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Ambassador Twitter Networks

Posted by: , Posted on: - Categories: Data science, Performance Platform

The Foreign Office have embraced social media in recent years. Their accounts include the popular travel advice account which gives much needed advice to British nationals and British Ambassadors overseas.

In addition to the communication aspect, Twitter accounts hold invaluable information about the actual follower networks that form around individual accounts. Toby Butler and Elizabeth Flinter in the FCO's Digital Transformation Unit were particularly interested in this untapped potential, especially when applied to Ambassadors and Consuls General. These roles have social interaction at their hearts and an interesting question lies in the contrast - if any - between their digital and physical networks.

Network diagrams and the Twitter API

There are many free tools online that allow you to get summary stats on follower activity, retweet counts and influence metrics however the ability to map one's network is not readily available. One reason for this lies in the restriction put in place by Twitter to limit the rate at which data can be extracted from their application programming interface (API).


In order to extract the raw data for this network, it is necessary to find the complete follower list of each of the target account's followers. In the above case, this is Christ Trott's network who is UK Consul General in Cape Town. The rate restrictions mean that the time to generate such visualisations is approximately equal to the number of followers in minutes which is clearly untenable for popular accounts which can often run into the tens or hundreds of thousands.

Gephi and open-source

The visual representation of these social networks is handled by the excellent Gephi software which is an open-source interactive visualisation and exploration platform. The power of Gephi lies in the ability to display complex systems in a way which enables the viewer to discern patterns and make hypotheses which are otherwise difficult to frame using raw data alone.

In Chris Trott's example we see several features which are significant yet typical of these network diagrams:

  • Node size reflects account importance: typically weighted by either incoming connections/followers or eigenvalue centrality which reflects how well connected an individual is to parts of the network with greatest connectivity.
  • Cluster colours separate individual communities: community detection algorithm is applied to the network and identifies potential clusters based on the Louvain method which decomposes the network into densely connected nodes separated by sparse interconnections.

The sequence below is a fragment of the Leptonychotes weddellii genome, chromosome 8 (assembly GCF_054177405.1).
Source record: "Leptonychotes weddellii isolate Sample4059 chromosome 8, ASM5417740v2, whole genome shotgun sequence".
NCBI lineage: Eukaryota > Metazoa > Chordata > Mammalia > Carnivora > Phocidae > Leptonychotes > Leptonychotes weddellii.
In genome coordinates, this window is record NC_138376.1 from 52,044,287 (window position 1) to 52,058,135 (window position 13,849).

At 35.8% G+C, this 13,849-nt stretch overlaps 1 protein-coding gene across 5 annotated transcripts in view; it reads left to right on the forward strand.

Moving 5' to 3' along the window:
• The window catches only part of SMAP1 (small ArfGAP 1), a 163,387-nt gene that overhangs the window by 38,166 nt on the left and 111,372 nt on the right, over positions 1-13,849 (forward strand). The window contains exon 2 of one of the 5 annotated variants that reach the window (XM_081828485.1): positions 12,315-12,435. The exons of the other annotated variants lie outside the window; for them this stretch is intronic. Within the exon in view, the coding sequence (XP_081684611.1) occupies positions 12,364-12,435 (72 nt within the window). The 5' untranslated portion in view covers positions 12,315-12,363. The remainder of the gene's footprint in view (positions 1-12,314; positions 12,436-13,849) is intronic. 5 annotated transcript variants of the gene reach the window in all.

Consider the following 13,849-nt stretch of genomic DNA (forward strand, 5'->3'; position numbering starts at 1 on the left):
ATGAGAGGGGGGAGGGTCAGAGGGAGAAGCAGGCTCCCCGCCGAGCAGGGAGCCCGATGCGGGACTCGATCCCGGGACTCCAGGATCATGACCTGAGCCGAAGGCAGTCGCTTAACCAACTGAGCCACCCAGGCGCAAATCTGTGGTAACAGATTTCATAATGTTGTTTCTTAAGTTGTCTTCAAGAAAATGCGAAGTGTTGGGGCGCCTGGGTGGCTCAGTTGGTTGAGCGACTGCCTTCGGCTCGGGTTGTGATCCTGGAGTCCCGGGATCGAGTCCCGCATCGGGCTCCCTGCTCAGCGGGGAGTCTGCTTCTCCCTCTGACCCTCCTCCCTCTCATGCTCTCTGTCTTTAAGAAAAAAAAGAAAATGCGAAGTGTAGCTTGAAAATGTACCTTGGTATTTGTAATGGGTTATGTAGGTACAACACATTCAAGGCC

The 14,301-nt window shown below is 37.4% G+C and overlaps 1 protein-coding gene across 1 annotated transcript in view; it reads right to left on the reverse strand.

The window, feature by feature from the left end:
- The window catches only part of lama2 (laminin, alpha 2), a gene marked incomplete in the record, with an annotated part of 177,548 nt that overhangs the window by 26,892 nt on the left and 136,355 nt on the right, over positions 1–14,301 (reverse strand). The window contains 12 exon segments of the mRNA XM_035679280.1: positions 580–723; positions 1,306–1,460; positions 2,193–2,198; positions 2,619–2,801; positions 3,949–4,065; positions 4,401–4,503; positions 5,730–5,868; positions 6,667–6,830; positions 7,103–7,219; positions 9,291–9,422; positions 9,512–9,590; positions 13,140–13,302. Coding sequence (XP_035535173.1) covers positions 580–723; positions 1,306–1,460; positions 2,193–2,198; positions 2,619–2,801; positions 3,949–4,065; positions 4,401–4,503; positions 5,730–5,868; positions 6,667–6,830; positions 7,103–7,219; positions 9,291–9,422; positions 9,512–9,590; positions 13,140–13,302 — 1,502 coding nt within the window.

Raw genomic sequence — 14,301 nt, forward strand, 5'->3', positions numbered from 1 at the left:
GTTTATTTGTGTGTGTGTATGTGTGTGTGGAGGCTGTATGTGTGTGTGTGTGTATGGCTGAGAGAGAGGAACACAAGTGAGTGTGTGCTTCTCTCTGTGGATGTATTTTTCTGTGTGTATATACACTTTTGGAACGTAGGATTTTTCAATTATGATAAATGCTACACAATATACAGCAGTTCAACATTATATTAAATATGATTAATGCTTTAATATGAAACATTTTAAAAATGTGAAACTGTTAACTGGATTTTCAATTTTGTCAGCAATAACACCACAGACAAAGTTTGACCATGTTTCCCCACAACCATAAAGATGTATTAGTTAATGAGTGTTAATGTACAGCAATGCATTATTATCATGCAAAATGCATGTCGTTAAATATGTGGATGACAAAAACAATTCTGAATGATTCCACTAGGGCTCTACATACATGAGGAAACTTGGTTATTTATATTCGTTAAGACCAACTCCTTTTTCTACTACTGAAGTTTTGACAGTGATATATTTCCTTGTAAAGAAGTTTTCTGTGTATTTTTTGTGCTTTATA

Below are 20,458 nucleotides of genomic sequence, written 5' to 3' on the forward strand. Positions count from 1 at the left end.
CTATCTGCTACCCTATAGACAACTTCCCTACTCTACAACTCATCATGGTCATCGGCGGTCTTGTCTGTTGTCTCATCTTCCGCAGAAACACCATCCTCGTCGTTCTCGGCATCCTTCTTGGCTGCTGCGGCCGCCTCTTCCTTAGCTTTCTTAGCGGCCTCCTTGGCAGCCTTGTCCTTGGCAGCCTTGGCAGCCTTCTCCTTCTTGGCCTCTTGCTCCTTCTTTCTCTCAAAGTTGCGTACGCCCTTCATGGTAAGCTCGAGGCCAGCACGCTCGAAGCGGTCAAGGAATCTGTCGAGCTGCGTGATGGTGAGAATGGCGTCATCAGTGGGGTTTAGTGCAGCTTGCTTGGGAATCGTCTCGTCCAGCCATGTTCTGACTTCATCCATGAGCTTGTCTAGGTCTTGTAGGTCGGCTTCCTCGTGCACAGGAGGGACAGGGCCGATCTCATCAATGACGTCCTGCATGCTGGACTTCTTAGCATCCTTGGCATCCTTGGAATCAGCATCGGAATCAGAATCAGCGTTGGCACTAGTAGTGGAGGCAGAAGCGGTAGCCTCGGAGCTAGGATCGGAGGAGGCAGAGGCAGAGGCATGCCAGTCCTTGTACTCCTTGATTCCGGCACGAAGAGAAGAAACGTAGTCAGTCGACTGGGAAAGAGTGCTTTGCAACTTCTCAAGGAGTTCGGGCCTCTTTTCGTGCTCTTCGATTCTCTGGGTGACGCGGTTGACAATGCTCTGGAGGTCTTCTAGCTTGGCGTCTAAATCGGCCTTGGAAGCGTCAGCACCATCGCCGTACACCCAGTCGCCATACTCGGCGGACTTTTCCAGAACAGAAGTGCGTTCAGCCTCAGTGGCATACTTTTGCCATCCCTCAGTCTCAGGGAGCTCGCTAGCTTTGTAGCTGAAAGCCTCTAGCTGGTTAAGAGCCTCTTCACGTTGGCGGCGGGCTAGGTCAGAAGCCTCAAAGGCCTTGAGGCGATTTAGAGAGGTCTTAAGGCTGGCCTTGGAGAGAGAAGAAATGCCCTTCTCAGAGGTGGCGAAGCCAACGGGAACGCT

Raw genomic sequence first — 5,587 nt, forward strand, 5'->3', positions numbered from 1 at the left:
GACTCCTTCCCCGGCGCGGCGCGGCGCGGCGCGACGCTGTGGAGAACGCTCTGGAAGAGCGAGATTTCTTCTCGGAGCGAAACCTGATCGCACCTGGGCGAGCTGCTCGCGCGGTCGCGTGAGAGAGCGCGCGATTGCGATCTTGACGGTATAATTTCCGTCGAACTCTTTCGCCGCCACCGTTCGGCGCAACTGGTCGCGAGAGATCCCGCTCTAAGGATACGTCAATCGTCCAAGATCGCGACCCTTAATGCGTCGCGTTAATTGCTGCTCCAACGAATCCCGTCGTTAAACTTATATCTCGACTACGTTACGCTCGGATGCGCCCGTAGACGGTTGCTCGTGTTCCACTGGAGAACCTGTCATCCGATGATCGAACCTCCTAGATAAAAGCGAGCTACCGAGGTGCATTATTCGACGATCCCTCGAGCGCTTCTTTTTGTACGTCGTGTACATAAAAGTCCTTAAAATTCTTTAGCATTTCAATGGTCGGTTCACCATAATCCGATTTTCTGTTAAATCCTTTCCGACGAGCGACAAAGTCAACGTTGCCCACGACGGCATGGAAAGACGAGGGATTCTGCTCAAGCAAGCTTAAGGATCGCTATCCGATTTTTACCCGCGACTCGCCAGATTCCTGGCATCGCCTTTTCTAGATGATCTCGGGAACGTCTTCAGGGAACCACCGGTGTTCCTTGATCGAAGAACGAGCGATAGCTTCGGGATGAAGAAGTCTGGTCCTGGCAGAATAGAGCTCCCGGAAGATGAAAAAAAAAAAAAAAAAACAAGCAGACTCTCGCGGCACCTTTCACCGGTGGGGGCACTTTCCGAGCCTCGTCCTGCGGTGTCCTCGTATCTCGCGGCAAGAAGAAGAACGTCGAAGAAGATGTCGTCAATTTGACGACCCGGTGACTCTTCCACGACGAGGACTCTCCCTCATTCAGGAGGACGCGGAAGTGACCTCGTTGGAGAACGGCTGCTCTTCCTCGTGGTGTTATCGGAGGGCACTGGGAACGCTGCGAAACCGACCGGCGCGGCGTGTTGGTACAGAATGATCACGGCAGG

• Position of nodes dictated by a force-directed model: this algorithm treats the network as a physical mass-spring system with a combination of attractive and repulsive forces between edges and nodes. This technique enables an aesthetically pleasing arrangement with minimal overlap and no graph theoretic assumptions.

The implementation of these algorithms are handled inside Gephi's graphical interface with results that are visualised in realtime. In general, caution should be exercised with such 'point-and-click' implementations with the number of input parameters meaning that some knowledge of the theoretical background is useful in ensuring interpretability.

Without subject matter experts the subtleties of the detected communities can sometimes be lost. To address this issue, each of the created diagrams were presented to the FCO representative in question allowing insights to be gained regarding key accounts and the overall balance of the network when compared to the more tangible physical one.

As outlined in Toby Butler's upcoming post, Chris Trott's network consists of four distinct groups which can be split into a dominant South African contingent and a single FCO cluster with many accounts appearing in the official Twitter list.

Interestingly, the remaining communities can be classified in a reasonably well defined way which makes sense when viewed against the Consul General's mission in South Africa:

  • Red: political cluster
  • Pink: industrial and environmental community issues
  • Green: South African Twitter/blogging groups

Actionable insights

These networks are static views and their construction is limited by the Twitter restrictions (sampling techniques have been trialled with some success). Beyond the comparison and identification of digital connections, a fascinating extension would be to trace retweets and tweets through these established networks. This approach would enable visual assessment of how well a message penetrates and whether specific targeting is effective.

This approach is certainly possible and could go hand-in-hand with a modified approach of generating connectivity patterns from assessment of tweet patterns. This would enable the use of the Twitter Firehose which has less stringent API restrictions. In addition it should be possible to programmatically extract commonalities between profiles in each cluster which would aid in automated identification of community themes.

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